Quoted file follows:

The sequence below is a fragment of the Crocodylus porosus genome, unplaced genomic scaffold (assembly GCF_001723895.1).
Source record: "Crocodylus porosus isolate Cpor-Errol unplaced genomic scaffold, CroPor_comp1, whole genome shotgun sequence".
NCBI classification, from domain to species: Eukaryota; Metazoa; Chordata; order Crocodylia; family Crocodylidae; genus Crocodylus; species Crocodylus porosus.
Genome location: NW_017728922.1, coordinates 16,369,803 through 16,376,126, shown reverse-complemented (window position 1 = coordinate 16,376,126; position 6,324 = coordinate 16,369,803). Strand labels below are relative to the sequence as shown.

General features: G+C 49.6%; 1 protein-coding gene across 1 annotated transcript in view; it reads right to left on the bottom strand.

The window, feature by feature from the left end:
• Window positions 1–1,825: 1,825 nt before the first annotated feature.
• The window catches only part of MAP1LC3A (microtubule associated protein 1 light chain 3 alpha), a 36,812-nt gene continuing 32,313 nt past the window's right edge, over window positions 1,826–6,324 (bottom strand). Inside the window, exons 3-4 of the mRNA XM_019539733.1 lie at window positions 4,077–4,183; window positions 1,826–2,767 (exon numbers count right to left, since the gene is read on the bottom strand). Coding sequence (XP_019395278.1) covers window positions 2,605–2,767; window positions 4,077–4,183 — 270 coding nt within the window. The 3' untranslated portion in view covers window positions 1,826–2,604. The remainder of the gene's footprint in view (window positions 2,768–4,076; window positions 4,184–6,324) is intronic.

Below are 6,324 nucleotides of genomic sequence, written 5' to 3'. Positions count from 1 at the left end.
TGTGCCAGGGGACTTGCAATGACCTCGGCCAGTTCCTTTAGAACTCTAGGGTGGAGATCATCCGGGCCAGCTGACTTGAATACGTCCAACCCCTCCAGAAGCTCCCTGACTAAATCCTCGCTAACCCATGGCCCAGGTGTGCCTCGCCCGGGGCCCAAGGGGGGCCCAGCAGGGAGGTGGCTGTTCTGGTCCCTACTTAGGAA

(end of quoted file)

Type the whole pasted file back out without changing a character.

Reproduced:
The sequence below is a fragment of the Crocodylus porosus genome, unplaced genomic scaffold (assembly GCF_001723895.1).
Source record: "Crocodylus porosus isolate Cpor-Errol unplaced genomic scaffold, CroPor_comp1, whole genome shotgun sequence".
NCBI classification, from domain to species: Eukaryota; Metazoa; Chordata; order Crocodylia; family Crocodylidae; genus Crocodylus; species Crocodylus porosus.
Genome location: NW_017728922.1, coordinates 16,369,803 through 16,376,126, shown reverse-complemented (window position 1 = coordinate 16,376,126; position 6,324 = coordinate 16,369,803). Strand labels below are relative to the sequence as shown.

General features: G+C 49.6%; 1 protein-coding gene across 1 annotated transcript in view; it reads right to left on the bottom strand.

The window, feature by feature from the left end:
• Window positions 1–1,825: 1,825 nt before the first annotated feature.
• The window catches only part of MAP1LC3A (microtubule associated protein 1 light chain 3 alpha), a 36,812-nt gene continuing 32,313 nt past the window's right edge, over window positions 1,826–6,324 (bottom strand). Inside the window, exons 3-4 of the mRNA XM_019539733.1 lie at window positions 4,077–4,183; window positions 1,826–2,767 (exon numbers count right to left, since the gene is read on the bottom strand). Coding sequence (XP_019395278.1) covers window positions 2,605–2,767; window positions 4,077–4,183 — 270 coding nt within the window. The 3' untranslated portion in view covers window positions 1,826–2,604. The remainder of the gene's footprint in view (window positions 2,768–4,076; window positions 4,184–6,324) is intronic.

Below are 6,324 nucleotides of genomic sequence, written 5' to 3'. Positions count from 1 at the left end.
TGTGCCAGGGGACTTGCAATGACCTCGGCCAGTTCCTTTAGAACTCTAGGGTGGAGATCATCCGGGCCAGCTGACTTGAATACGTCCAACCCCTCCAGAAGCTCCCTGACTAAATCCTCGCTAACCCATGGCCCAGGTGTGCCTCGCCCGGGGCCCAAGGGGGGCCCAGCAGGGAGGTGGCTGTTCTGGTCCCTACTTAGGAA